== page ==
Consequences of rebooking on own

By Wayne & Leslie Elsaesser
This item appears on page 26 of the October 2018 issue.

Returning to Seattle from a European vacation on May 12, 2018, one hour before our scheduled departure from Paris' Charles de Gaulle Airport (CDG), we learned that our easyJet flight 8322 to London Gatwick Airport had been unceremoniously delayed four hours.

We noticed the schedule change while sitting at the gate, but there was no accompanying announcement (not even in French), no explanation and no customer support staff on hand to help.

Thirty minutes later, two easyJet representatives did appear but only to hand out preprinted easyJet EAS200 forms ("What to do if your flight is delayed or cancelled") and, for each of us, 4.50 plastic debit cards for food "anywhere at CDG."

When we asked whether, if we waited another 3½ hours, flight 8322 would depart, we were greeted with a shoulder shrug and a verbal "Peut ĂȘtre" ("Maybe"). We were told that if we opted to book another flight rather than wait, our checked hold baggage would be retrieved for us.

It didn't really matter. On our original schedule, our connection window in London was 2½ hours, so our flight out of Gatwick on Norwegian Air would have departed long before we landed. In addition, there were no other Gatwick departure options to the Western US that day that were in our price range (Norwegian, WOW, Icelandair, etc.).

We opted to try to return home straight from Paris and, utilizing CDG's free Wi-Fi, were able to book flights to Seattle via Reykjavik on Icelandair. We cadged the last two seats!

We collected our hold luggage, changed terminals and waited another five hours for our Icelandair flight. As a final irony, when we tried to use our easyJet food vouchers (at McDonald's and Starbucks), they were refused.

Back home, $2,003.75 poorer, we filled out easyJet's online expense-claim form replete with all required documentation in PDF format. Five days later, we received this response via a "Do Not Reply" email: "Having reviewed your claim, we are unable to repay any of the claimed costs under EU Regulation 261/2004."*

WAYNE & LESLIE ELSAESSER

Edmonds, WA

*EU Regulation 261/2004, subtitled "establishing common rules on compensation and assistance to passengers in the event of denied boarding and of cancellations or long delay of flights…," is the European Union law that determines under what circumstances EU-based airlines (and other airlines flying from or within the EU to any locations) are required to compensate passengers when they face canceled flights or long delays.

According to 261/2004, passengers on flights delayed more than five hours can request that the carrier rebook them "under comparable transport conditions to their final destination at the earliest opportunity" or refund the ticket.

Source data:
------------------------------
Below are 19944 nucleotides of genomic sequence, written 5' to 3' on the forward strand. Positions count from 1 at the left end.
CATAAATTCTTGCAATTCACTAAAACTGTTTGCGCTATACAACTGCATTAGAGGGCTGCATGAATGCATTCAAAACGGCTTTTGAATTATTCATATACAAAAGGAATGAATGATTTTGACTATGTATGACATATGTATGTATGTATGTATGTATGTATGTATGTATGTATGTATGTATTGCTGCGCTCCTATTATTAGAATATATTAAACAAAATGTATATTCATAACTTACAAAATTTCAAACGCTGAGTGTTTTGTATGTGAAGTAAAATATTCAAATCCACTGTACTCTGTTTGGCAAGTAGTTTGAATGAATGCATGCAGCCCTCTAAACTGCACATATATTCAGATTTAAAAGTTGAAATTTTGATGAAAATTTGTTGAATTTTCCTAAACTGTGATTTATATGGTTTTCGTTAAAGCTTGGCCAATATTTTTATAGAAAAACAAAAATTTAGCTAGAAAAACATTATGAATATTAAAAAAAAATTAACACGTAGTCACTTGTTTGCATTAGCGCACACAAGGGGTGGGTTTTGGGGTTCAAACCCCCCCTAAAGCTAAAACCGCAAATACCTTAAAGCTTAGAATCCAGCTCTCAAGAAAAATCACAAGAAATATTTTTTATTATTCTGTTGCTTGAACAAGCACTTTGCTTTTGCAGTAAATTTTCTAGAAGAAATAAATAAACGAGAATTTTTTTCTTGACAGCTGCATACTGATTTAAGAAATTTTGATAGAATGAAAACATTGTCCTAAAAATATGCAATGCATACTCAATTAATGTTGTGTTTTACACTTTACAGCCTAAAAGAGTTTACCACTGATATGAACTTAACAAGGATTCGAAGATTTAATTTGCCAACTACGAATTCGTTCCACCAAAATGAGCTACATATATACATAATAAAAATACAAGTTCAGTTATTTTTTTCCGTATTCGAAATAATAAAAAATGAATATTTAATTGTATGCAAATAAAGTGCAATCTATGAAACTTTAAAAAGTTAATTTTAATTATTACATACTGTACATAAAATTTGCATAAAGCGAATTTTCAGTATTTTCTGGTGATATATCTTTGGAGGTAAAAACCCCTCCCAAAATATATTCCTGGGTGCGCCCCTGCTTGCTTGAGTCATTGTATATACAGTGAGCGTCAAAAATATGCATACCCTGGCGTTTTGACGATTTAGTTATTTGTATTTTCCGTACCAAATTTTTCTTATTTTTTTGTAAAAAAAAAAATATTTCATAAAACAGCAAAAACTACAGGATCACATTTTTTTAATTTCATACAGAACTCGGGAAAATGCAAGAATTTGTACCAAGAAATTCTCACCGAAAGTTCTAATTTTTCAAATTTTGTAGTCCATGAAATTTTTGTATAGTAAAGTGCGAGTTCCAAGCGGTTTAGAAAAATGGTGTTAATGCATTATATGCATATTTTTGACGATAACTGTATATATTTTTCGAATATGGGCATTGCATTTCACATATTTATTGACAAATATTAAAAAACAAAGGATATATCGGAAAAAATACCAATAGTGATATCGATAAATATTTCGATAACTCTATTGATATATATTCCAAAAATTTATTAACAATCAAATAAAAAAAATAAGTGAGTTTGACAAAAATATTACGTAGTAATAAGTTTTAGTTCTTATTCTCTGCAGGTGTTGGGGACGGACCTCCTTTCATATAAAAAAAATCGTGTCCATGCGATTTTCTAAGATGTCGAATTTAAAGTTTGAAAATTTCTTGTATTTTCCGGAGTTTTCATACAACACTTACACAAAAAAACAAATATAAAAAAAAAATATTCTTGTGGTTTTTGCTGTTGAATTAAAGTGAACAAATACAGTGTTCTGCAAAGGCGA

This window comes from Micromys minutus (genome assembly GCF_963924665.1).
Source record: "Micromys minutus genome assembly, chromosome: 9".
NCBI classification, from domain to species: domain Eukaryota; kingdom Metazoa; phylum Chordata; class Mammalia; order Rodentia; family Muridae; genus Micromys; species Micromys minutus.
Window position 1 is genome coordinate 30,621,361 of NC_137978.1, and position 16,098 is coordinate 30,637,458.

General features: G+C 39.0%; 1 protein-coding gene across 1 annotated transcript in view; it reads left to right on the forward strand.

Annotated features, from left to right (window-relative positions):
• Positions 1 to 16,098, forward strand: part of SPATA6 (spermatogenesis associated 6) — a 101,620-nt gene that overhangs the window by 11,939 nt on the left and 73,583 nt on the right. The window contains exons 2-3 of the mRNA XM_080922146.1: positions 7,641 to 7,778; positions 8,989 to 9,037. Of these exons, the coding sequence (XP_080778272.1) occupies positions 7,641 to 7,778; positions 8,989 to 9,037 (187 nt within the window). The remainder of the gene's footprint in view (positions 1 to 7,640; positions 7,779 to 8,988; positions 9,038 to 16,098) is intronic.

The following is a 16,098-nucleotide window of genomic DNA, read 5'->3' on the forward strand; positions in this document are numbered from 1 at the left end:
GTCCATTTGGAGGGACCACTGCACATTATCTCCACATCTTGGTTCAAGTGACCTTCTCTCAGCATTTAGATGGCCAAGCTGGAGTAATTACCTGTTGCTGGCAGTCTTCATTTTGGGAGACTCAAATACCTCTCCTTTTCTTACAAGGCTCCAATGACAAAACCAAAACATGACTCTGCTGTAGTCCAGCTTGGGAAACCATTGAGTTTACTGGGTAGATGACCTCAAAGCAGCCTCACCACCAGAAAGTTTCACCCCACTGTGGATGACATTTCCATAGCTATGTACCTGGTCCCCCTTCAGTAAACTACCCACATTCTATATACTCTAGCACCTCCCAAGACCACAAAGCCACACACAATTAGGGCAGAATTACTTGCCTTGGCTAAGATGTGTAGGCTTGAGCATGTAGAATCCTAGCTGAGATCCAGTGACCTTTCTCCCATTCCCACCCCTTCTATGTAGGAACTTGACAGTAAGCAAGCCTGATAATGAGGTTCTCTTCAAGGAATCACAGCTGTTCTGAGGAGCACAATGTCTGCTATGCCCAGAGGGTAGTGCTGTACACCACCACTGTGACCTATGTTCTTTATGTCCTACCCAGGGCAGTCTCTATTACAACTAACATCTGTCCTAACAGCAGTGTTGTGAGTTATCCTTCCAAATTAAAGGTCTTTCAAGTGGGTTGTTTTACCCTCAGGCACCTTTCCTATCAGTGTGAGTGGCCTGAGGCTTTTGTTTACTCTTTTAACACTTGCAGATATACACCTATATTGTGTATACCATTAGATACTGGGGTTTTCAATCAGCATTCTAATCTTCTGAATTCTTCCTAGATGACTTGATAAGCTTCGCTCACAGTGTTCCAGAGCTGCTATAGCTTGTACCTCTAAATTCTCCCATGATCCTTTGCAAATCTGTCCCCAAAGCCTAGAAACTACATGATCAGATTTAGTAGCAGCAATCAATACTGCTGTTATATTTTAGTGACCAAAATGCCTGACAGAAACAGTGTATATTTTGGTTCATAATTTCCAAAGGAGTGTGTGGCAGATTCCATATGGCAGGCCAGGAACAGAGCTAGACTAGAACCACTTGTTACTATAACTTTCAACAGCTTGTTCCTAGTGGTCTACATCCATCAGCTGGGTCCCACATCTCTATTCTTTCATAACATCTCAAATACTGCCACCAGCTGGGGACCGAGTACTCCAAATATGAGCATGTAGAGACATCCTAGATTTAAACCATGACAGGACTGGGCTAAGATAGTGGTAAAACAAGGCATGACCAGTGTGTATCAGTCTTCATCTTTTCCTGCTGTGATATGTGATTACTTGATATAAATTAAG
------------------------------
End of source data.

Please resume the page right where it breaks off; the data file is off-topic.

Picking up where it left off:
However, because the Elsa es sers'

flight was delayed less than five hours, in order to qualify for a monetary award from the airline, they would have to have continued on their delayed flight.

The amount of any monetary award is based on flight distance. At only about 300 kilometers' distance, a flight from Charles de Gaulle Airport in Paris to Gatwick Airport in London needs to be delayed for only two hours for passengers to qualify. In this case, Wayne and Leslie Elsaesser would have been reimbursed €250 (near $293) each, had they remained to later take the delayed flight.

Under EU rules, airlines operating delayed flights are also responsible for rebooking any passenger who misses his connecting flight due to the delay, so long as the missed flight was booked under the same reservation as the delayed flight. Since the Elsaessers purchased their ongoing Norwegian Air flight separately from their easyJet flight, easyJet would not have been required to get them any farther than London Gatwick.

It is important to note that if a delay causes a passenger to have to book new flights, then, in order for him to receive compensation, any flight changes must be done with the assistance of the airline. Because the Elsaessers booked new flights on their own, they were considered to have abandoned their easyJet flight; therefore, the airline was not legally obligated to pay them compensation for their delay.

On easyJet's website (www.easyjet.com/en/help/boarding-and-flying/delays-and-cancellations), it states, "When we have made assistance, such as hotel accommodation, available to you online or at the airport and you choose not to accept it and make your own arrangements, we will not reimburse your expense claim."

Note: Travelers who need to rebook or take a different flight but find that gate agents are unavailable might consider phoning the airline to insure the airline oversees any flight changes.

ITN submitted a copy of the Elsaessers' letter to easyJet for comment but received no response.